Tag Archives: Nginx

Generate Gzipped Assets in Rails 4.2 +

Doesn’t Rails generate gzipped assets on running rake assets:precompile? It did so, until Rails 4.2. What changed?

Rails uses sprockets gem, for compiling and serving web assets. Before Sprockets 3 was introduced, rake assets:precompile generated .gz versions for all the assets.

This change, seems backward, for several reasons

  1. Gzipping should always be enabled for static assets. It’s super charges serving of static content.
  2. Assets should be gzip’ed beforehand as part of the build process, rather than letting the webserver do it on the fly, saving on CPU cycles.
  3. Also, Nginx has the ability to serve static .gz files directly, by using the gzip_static on; directive.

The reason for dropping this, was its incompatibility with Apache.

Since Sprockets 3 dropped this feature, it means Rails had to loose it too. The Rails team, plans to bring it back as an opt-in. Nevertheless, what does one do in the meantime?

Here are the options to generate Gzipped Assets with Rails

  1. depends on parallel gem to use multiple CPU cores, but can easily be simplified
  2. gzip assets with Capistrano
  3. write an assets:gzip rake task that plugs into assets:precompile (mentioned below)
namespace :assets do
  desc "Create .gz versions of assets"
  task :gzip => :environment do
    zip_types = /\.(?:css|html|js|otf|svg|txt|xml)$/

    public_assets = File.join(

    Dir["#{public_assets}/**/*"].each do |f|
      next unless f =~ zip_types

      mtime = File.mtime(f)
      gz_file = "#{f}.gz"
      next if File.exist?(gz_file) && File.mtime(gz_file) >= mtime

      File.open(gz_file, "wb") do |dest|
        gz = Zlib::GzipWriter.new(dest, Zlib::BEST_COMPRESSION)
        gz.mtime = mtime.to_i
        IO.copy_stream(open(f), gz)

      File.utime(mtime, mtime, gz_file)

  # Hook into existing assets:precompile task
  Rake::Task["assets:precompile"].enhance do

Setting up Nginx with Unicorn for Rails

I have moved away from using Thin to using Unicorn in production for a number of reasons

Some articles to convince you of the same thing.

  1. Unicorn is Unix
  2. Unicorn Power
  3. Most important for me was the ability of Unicorn master and worker processes to respond to Unix signals. This means, zero downtime deployments.

You need more convincing? Let me know and we can talk!

So with that out of the way, let’s see how you can configure nginx to work with unicorn.

  1. Install nginx via the package manager. (For AMI Ec2:sudo yum install nginx, For Ubuntu : sudo apt-get install nginx)
  2. Use this template for nginx unicorn configuration and then fill in only the required details.
  3. Note that the way it differs from thin configuration is by giving the server value as a location to the socket.
worker_processes 1;
user nobody nogroup;

pid /tmp/nginx.pid;
error_log /tmp/nginx.error.log;

events {
  worker_connections 1024; # increase if you have lots of clients
  # Set this to on if you have more than 1 working processes
  # This will allow only one child to watch the pollset and accept
  # a connection to a socket
  accept_mutex off; # "on" if nginx worker_processes > 1

http {
  include mime.types;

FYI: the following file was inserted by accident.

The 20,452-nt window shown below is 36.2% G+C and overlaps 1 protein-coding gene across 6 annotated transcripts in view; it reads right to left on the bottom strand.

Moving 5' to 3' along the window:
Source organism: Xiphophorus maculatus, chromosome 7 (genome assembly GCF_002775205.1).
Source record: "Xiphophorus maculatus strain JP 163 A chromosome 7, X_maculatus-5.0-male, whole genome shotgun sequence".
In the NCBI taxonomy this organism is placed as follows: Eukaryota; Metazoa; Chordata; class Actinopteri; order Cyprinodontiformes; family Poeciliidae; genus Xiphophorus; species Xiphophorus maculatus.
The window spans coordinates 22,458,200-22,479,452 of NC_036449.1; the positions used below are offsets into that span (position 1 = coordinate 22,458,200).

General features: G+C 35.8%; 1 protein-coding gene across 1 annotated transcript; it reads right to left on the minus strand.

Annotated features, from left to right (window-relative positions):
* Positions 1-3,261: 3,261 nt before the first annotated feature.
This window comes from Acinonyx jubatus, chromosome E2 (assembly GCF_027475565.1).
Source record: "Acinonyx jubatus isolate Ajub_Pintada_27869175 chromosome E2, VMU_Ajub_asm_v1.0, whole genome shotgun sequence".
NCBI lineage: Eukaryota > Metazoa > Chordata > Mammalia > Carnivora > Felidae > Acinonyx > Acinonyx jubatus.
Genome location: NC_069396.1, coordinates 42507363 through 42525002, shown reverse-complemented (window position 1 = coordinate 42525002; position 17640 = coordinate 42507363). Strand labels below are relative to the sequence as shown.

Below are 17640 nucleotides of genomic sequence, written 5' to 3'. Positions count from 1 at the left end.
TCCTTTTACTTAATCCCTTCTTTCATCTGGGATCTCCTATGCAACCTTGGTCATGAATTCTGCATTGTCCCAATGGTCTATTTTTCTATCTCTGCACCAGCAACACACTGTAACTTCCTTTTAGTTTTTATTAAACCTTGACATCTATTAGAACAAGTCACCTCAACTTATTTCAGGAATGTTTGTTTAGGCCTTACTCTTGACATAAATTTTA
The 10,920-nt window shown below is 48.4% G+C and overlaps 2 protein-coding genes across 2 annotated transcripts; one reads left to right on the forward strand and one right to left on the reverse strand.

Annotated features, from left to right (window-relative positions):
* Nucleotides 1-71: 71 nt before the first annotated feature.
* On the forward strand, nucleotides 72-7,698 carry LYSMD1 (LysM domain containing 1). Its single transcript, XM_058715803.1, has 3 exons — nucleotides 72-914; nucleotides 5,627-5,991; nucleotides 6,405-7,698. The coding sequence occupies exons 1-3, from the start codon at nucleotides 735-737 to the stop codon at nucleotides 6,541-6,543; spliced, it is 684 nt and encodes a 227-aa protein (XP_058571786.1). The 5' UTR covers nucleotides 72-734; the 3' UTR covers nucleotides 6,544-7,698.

default_type application/octet-stream;
  access_log /tmp/nginx.access.log combined;

  # This tells Nginx to ignore the contents of a file it is sending
  # and uses the kernel sendfile instead
  sendfile on;

  # Set this to on if you have sendfile on
  # It will prepend the HTTP response headers before
  # calling sendfile()
  tcp_nopush on;

  # This disables the "Nagle buffering algorithm" (Nginx Docs)
  # Good for websites that send a lot of small requests that
  # don't need a response
  tcp_nodelay off;

  gzip on;
  gzip_http_version 1.0;
  gzip_proxied any;
  gzip_min_length 500;
  gzip_disable "MSIE [1-6]\.";
  gzip_types text/plain text/html text/xml text/css
             text/javascript application/x-javascript

  upstream unicorn_server {
   # This is the socket we configured in unicorn.rb
   server unix:/var/rails/testapp/tmp/sockets/unicorn.sock »

  server {
    listen 80;
    client_max_body_size 4G;
    server_name _;
    keepalive_timeout 5;

    # Location of our static files
    root /home/ec2-user/testapp/public;

    location / {
      proxy_set_header X-Forwarded-For $proxy_add_x_forwarded_for;
      proxy_set_header Host $http_host;
      proxy_redirect off;

      # If you don't find the filename in the static files
      # Then request it from the unicorn server
      if (!-f $request_filename) {
        proxy_pass http://unicorn_server;
    }    error_page 500 502 503 504 /500.html;
    location = /500.html {
      root /home/ec2-user/testapp/public;

If you have unicorn correctly configured then start unicorn, restart nginx and you should be set.

Setting up Rails with Nginx + Thin on Amazon EC2 with Capistrano

1. Setting up Rails 3.2.12 on EC2 with Amazon Linux AMI

Amazon Linux AMI has Ruby 1.8.7 as default. To install ruby 1.9.3 and Rails 3.2.12 do the following

#Install ruby 1.9 by running 
sudo yum install ruby19

Note that /usr/bin might contain  ‘gem’ which actually refers to 1.8 version. So, in order to install gem1.9 do the following

sudo yum install ruby19-devel

If you do ruby -v you might still see 1.8, in order to change that,

cd /usr/bin
sudo rm ruby
sudo ln -s /usr/bin/ruby1.9 /usr/bin/ruby
sudo ln -s /usr/bin/gem1.9 /usr/bin/gem
ruby -v 
>> ruby 1.9.3p286 (2012-10-12 revision 37165) [x86_64-linux] 

Now that you have ruby 1.9.3 correctly installed, we can install rails.

sudo yum groupinstall "development tools"     #(Download size: 120M !)
gem install rails --no-ri --no-rdoc
rails -v
>> Rails 3.2.12

#Also install appropriate DB that you would be using. Look here if you want to install postgresql on ec2 
#Example, if using sqlite3